Just as Stingray was Drexciya's DJ, Di'jital, AKA Lamont Norwood, was the go-to spinner for fellow Detroit electro luminaries Aux 88. And like Stingray, Norwood has flown under the radar for years. But, as the appetite for electro grows, that's starting to change. His early Direct Beat releases are an increasing fixture in DJ sets, and he's released through Libertine and, with this EP, Rawax. The sound is closer to techno bass than the sci-fi aesthetics of Drexciya. It's stripped back, pumping and raw, but has a sensibility that's just odd enough to give it an edge. In other words, it's perfect for the dance floor.
The scratching and chopped vocal samples on "Alien Abduction" indicate we're in classic electro territory, so think boombox-on-a-street-corner over space travel. "Mutant Creations Compute" ups the tempo with a donking bassline that demands pop-locking moves while its snare and hats are ghosted by subtly alien accents. The title track sounds like a damaged Stingray production, all ominous vocoded voices and bit-crushed snares that stamp like pump-action machinery.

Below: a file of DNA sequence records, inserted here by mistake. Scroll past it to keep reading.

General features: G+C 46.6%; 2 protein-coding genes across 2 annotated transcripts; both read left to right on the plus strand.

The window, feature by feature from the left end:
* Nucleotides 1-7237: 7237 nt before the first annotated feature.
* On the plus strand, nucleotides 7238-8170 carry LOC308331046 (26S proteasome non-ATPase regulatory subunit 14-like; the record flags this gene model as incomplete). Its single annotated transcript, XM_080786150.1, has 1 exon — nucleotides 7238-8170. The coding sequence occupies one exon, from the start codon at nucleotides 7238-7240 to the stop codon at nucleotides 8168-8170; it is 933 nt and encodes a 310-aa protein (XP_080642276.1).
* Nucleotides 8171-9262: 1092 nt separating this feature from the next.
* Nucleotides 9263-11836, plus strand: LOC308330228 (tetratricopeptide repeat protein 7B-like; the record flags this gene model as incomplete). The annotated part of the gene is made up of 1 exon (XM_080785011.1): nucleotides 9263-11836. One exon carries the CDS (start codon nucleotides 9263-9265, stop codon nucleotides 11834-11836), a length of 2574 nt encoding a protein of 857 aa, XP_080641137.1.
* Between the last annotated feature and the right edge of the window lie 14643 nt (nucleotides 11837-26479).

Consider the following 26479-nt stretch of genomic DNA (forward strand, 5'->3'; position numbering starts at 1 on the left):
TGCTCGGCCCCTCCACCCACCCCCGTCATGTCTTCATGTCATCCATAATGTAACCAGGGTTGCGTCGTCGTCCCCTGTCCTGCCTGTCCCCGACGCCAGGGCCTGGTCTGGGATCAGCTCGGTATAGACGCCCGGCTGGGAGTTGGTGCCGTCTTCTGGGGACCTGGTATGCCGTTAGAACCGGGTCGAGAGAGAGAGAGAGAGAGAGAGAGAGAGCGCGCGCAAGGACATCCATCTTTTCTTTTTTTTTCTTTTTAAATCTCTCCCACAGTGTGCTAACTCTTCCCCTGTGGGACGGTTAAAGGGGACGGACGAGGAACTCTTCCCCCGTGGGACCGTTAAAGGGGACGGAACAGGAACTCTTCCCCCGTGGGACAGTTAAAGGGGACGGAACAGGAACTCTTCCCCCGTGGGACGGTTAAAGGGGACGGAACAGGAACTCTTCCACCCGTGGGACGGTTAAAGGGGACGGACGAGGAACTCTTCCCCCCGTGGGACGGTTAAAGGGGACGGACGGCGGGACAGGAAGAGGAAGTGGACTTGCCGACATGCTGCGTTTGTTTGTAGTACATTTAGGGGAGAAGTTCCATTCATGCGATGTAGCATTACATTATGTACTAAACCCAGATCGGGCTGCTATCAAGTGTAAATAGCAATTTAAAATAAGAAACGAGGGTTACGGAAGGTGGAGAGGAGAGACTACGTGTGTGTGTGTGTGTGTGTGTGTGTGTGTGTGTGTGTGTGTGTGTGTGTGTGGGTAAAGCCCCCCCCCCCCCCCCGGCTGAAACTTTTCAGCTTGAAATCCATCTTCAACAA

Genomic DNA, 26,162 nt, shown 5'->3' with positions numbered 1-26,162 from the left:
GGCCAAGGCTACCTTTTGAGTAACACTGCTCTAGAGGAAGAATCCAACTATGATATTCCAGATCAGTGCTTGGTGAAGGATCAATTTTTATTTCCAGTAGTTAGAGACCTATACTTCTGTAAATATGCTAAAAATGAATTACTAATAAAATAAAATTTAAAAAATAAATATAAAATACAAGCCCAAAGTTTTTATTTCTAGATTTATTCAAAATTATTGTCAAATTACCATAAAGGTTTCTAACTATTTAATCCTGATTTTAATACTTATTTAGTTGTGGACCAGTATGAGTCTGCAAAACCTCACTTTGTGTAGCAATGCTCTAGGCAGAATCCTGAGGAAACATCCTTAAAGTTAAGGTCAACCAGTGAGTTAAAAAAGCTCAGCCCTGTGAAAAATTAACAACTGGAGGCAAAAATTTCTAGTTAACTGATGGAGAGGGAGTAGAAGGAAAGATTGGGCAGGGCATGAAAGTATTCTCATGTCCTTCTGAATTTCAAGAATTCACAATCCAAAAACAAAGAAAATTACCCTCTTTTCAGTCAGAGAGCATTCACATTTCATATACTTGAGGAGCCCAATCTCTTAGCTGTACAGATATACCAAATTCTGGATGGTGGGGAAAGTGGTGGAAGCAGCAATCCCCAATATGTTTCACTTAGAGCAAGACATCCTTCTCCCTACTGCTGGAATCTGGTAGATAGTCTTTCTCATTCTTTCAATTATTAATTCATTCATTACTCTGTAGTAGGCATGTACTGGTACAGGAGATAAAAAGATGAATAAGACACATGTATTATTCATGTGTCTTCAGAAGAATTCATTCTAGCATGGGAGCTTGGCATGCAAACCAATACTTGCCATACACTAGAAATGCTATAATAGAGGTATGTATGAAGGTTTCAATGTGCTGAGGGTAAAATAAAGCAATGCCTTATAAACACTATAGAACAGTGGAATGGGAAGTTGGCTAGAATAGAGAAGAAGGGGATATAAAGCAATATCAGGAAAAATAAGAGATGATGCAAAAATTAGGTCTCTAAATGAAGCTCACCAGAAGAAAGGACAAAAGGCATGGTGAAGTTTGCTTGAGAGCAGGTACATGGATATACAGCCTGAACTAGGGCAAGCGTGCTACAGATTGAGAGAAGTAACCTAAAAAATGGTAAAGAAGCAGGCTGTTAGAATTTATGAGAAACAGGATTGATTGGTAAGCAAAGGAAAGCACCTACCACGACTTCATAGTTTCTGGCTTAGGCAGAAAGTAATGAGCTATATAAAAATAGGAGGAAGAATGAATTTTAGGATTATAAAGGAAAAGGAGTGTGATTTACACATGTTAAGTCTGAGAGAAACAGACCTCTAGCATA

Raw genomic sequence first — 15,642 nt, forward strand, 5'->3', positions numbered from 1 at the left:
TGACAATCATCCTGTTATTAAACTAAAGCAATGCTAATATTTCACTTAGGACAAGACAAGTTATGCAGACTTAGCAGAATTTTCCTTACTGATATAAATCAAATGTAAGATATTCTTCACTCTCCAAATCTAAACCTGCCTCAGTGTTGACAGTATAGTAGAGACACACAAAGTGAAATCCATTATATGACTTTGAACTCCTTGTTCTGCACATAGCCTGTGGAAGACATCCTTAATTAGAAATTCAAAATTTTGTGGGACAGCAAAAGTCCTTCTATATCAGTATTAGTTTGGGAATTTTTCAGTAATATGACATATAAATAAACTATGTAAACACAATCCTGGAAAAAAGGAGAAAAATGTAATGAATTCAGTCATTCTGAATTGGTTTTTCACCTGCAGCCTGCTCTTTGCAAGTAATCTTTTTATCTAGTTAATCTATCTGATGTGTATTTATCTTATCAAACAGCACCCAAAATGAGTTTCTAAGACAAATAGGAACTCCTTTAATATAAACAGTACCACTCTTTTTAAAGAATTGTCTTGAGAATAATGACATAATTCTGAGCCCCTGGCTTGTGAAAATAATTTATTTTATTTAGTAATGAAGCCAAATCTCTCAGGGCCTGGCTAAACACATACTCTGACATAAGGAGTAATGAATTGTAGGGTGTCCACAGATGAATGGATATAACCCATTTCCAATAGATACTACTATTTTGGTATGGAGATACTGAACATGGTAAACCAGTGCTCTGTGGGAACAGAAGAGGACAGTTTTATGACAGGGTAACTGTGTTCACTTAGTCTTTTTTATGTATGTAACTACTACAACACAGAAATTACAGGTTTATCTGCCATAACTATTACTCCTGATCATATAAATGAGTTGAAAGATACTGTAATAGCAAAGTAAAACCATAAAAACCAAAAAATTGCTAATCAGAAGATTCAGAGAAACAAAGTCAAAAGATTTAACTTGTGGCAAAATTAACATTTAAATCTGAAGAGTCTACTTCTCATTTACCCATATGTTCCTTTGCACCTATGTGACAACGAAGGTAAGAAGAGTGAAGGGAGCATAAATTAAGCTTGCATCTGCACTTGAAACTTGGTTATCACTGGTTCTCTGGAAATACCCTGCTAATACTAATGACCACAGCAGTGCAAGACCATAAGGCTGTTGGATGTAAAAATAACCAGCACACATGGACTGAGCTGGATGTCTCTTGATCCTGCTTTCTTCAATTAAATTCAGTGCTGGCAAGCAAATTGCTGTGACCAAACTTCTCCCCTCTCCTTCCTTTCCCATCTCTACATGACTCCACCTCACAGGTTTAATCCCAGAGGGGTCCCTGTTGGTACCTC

"Injection Star" is the highlight on the B-side. The beat stays largely static but a stream of different elements enter and exit, each adding different flavours of groove and texture. Hints of bongo and brittle robot-dystopia stabs weave around a clap that sounds like it's turning inside out. Snippets of Kraftwerk-style vocals flutter as acid squelches punch and slurp and Norwood intones "injection" in an impossibly deep voice. Final Frontier Of Electro has an effortlessness that suggest this producer has much more to give.
TracklistA1 Alien Abduction feat. DJ Len Swann
A2 Mutant Creations Compute
A3 Final Frontier Of Electro
B1 Armada Bass
B2 Injection Star
B3 Really Inception